The Nintendo Entertainment System (NES, known as the Family Computer, or "Famicom" in most of Asia) controller used Nintendo's patented cross-shaped joypad, which was used by their "Game & Watch" series of games as the standard for their home console controllers. The NES and Famicom controllers both featured a brick-like design with a simple, four button layout: two face buttons labeled "A" and "B", a "start" button and a "select" button. Near the end of the NES's lifespan, upon the release of the AV Famicom and the NES 2, the design of the game controller was modified slightly, abandoning the "brick" shell in favor of a "dog bone" shape, reminiscent of the controllers of its successor the Super Nintendo Entertainment System/Super Famicom. The original Famicom controllers were different from the NES ones in the sense that, besides their cosmetic design and being hardwired into the console, the second controller lacked Select and Start buttons. In their place was a microphone, although very few games supported it. Initially, Famicom controllers were manufactured with square-shaped A and B buttons, but these were discontinued and recalled in 1984 due to being prone to heavy wear. The Famicom was also the first home system to put the directional control on the left. While many arcade systems had the directional control joystick on the left of the buttons, most home systems of the era used joysticks designed for right-handed operation. The division has continued to this day, with computer joysticks typically being designed for use in the right hand with gamepads and arcade joysticks favoring the left hand.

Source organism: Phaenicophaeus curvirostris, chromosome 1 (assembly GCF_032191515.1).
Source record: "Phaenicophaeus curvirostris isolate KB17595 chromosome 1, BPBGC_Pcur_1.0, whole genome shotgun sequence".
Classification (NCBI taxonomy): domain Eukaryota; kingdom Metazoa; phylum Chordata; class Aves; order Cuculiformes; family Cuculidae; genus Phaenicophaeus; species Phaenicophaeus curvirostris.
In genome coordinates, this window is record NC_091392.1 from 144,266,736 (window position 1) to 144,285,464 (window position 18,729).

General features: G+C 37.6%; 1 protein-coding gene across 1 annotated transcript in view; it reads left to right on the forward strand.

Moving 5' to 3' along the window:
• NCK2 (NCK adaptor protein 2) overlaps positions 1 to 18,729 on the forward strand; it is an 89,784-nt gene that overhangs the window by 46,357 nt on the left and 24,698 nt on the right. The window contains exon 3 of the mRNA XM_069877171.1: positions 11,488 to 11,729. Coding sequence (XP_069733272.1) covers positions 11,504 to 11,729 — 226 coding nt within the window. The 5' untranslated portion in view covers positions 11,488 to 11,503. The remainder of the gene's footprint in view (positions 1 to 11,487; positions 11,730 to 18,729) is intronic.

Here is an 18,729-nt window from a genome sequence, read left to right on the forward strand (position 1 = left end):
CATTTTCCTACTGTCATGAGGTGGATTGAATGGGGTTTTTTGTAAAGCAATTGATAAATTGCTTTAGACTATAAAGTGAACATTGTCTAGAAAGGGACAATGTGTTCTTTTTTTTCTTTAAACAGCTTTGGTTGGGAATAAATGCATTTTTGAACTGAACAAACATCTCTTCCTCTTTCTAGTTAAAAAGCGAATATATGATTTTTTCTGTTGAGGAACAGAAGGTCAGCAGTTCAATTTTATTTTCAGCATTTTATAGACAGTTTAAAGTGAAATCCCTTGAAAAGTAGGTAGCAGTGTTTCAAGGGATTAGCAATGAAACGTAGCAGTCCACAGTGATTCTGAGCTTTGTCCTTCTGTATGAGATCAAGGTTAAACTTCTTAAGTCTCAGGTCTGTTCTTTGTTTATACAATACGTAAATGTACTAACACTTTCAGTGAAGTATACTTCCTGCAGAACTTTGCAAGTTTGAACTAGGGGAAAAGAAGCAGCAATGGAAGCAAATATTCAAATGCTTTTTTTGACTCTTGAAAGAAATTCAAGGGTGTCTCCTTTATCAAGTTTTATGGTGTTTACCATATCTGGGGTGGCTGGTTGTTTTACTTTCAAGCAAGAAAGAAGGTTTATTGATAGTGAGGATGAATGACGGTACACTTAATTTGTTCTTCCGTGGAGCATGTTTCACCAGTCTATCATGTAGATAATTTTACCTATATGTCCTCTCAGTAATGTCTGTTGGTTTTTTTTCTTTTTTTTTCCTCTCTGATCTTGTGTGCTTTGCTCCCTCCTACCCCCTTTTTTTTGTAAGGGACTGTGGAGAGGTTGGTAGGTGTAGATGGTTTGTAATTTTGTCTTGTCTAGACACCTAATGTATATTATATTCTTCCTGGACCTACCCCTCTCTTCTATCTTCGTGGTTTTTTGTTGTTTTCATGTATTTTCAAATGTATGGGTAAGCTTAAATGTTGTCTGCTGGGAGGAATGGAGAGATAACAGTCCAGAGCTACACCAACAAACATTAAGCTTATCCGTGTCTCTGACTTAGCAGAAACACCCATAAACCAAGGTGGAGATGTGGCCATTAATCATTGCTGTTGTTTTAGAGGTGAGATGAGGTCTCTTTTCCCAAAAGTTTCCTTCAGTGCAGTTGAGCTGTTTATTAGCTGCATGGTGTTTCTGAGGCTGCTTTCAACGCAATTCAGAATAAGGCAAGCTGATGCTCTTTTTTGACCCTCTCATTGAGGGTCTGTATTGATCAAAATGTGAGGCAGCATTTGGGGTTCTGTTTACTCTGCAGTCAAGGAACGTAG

The Master System controller has a similar brick-shaped appearance to the NES controller, but the d-pad (named the "D button") is square-shaped instead of cross-shaped, and there are no distinct "select" and "start" buttons. The two face buttons were labeled "1" and "2", with the "1" button doubling as a "Start" button. Master System games were pausable only by accessing a button on the console itself. Some early models of the pad featured a hole in the center of the joypad into which a small attachment could be screwed to make the pad function more like a joystick. A proper joystick was later released for the machine. Unlike the Nintendo machines of the time, the Sega machines used a common DE-9 connector and standard protocol, enabling their pads to be used on different systems.